New young members: Roshanak Neshati, Bryndis Eva, Alejandra Cantoral
Distinguished members: Nevin Scrimshaw, Boyd Swinburn, Pekka Puska
Isabela Sattamini reports: During Rio2012 so many participants told us how much they like to read our members' profiles. They learn about colleagues' trajectories and discoveries. They could go up to members whose faces they recognised and have a knowledgeable conversation with them. This makes the work of our membership team so worthwhile! Some extracts from our new profiles follow below. From the left (above):
Roshanak Neshati writes: I was born in Teheran, Iran, in 1981. My Persian family helped me since childhood to think about my future life. When I was a child, I wanted to become a medical doctor to help sick people. But when I grew up I became curious about the world of women and pregnancy. So I studied midwifery from 1999 to 2002. My interest in nutrition was sparked during my high school period and more so during my bachelor's degree in midwifery. I saw many women having low birth weight children and most of them did not have sufficient information about their nutrition.
Nevin Scrimshaw as one glimpse of his vast experience and achievement, writes of the time he was director of the Institute of Nutrition of Central American and Panama (INCAP): In the 1950s, I worked on the prevention of kwashiorkor. Characterised by apathy, anorexia, swelling, blackening of the skin, and hair loss, kwashiorkor affected children throughout Latin America, and also Africa, and Asia. Typically, untreated children would die of the disease within weeks of diagnosis. Realising that the deficiency developed when breastmilk was no longer the sole source of food, I searched for an alternative protein source available to poor Central American families. At the time, the cost of one protein-rich egg or a glass of milk was equivalent to that of a meal for an entire family.
Bryndis Eva Birgisdottir writes: I was fascinated by a book I found at my grandparents' house describing the human body and the discovery of the vitamins and their magnificent effect. Since then many rivers have run to shore and with them my black and white view on the world, which has become more abstract. However, my enthusiasm for the wide field of nutrition is unchanged. This burning sensation that this is important, that food is the basis for everything else and basic human behaviour, down to the last atom'.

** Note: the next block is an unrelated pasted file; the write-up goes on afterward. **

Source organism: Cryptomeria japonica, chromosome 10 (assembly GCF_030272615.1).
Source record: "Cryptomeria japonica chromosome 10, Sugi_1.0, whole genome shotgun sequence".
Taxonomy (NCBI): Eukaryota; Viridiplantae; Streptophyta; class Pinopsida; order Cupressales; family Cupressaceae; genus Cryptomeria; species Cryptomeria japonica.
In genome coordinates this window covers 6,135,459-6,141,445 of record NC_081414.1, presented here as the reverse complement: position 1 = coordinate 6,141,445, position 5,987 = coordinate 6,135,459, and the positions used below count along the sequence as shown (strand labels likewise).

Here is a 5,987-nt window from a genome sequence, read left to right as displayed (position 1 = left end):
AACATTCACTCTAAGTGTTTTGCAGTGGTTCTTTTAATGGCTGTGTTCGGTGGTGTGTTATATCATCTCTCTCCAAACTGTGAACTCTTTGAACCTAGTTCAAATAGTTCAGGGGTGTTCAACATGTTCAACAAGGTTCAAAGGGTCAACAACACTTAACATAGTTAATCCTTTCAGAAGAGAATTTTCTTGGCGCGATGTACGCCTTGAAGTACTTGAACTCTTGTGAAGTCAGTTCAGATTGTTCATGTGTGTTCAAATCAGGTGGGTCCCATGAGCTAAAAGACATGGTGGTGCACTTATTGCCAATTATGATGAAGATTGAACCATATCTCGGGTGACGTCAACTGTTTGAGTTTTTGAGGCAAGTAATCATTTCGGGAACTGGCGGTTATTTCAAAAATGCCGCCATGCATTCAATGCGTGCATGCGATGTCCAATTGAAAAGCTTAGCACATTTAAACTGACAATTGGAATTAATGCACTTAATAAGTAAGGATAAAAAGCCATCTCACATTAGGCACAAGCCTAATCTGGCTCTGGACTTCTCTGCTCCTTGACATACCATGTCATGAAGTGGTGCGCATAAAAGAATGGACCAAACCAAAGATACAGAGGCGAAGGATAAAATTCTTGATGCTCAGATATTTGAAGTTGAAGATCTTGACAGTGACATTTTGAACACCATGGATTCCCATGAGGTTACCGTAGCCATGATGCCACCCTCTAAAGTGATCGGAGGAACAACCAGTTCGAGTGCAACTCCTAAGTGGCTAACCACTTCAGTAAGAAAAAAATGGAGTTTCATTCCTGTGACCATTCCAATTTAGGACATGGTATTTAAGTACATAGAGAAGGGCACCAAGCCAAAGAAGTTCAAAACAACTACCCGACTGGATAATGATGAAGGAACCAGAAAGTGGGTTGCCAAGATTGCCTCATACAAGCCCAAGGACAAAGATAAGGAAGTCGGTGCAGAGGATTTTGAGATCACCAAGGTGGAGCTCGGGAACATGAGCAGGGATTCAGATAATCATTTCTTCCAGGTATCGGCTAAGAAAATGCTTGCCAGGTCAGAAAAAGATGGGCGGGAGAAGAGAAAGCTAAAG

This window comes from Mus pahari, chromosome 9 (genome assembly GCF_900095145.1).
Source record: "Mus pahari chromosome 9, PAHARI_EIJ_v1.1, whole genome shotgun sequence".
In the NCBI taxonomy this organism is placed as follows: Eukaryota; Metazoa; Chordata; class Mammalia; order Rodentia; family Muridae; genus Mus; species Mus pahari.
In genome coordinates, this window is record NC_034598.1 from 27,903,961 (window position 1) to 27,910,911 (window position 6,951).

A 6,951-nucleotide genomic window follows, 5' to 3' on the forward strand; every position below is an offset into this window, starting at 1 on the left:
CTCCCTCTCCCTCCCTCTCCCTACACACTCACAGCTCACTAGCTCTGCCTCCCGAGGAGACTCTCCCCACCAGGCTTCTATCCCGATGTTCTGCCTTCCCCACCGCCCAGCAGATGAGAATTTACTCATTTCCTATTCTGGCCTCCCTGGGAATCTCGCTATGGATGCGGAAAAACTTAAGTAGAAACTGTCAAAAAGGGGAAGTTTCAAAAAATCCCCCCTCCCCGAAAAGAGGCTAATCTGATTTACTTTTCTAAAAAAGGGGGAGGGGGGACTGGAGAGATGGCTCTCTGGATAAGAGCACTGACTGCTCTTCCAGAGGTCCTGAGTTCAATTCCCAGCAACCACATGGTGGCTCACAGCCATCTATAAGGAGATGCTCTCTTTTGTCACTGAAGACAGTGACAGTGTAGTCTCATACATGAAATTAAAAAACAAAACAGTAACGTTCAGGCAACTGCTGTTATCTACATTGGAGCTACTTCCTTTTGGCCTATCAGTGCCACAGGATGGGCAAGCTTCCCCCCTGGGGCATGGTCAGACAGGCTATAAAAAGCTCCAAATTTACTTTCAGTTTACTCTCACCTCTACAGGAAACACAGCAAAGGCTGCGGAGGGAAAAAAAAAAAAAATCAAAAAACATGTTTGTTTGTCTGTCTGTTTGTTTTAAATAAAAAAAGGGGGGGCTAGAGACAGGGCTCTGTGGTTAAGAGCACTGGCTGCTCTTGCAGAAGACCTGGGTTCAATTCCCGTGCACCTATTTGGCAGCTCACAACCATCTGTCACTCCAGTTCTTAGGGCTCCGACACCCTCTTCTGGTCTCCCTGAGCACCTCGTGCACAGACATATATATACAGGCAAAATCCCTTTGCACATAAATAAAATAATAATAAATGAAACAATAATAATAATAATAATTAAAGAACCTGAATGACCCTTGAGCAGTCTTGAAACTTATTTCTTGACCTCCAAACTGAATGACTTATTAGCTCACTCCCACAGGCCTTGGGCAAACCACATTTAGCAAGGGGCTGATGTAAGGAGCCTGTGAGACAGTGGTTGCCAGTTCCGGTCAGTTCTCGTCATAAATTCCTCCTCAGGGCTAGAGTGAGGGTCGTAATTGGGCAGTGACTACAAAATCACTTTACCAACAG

Boyd Swinburn writes: There is a need for the fight against obesogenic environments to be more tightly linked to the wider political debate about strengthening democracy and recapturing public policy for public benefits rather than being dominated by corporate interests. Health is right now a relatively weak force in the totality of lobby pressures on politicians. We need to learn that what is good for climate change and reducing car use, will also be good for obesity.
Alejandra Cantoral writes: As I grew up I was always concerned about obesity, worldwide and in my country. I am convinced that a major part of this problem is the excess intake of processed food. As a mother and as a nutritionist I try to convince my children and my patients to take the time and enjoy to prepare healthy home food and avoid fast food as much as possible.
Pekka Puska writes: For most of my career, I have worked at the National Public Health Institute. For 25 years, I was the director and principal investigator of the North Karelia Project for prevention of cardiovascular diseases in North Karelia which later on became national. The project is widely seen as a model for successful population-based prevention of cardiovascular and other non-communicable diseases. The story of the project began in the sparsely populated frontier region of North Karelia which is in eastern Finland, the part of the province that remained Finnish during the Soviet occupation in the Second World War. In 1972 North Karelia became the focus of what was to become the whole country's path to recovery. In the 1970s Finland held the world record for rates of heart disease. The idea then was that a good life was a sedentary life. Everybody was smoking and eating a lot of fat. Finnish men used to say vegetables were for rabbits, not real men, so people simply did not eat vegetables. Staples included butter on bread, full-fat milk and fatty meat…. [Ed: and then? Access Pekka Puska's profile, and see… ]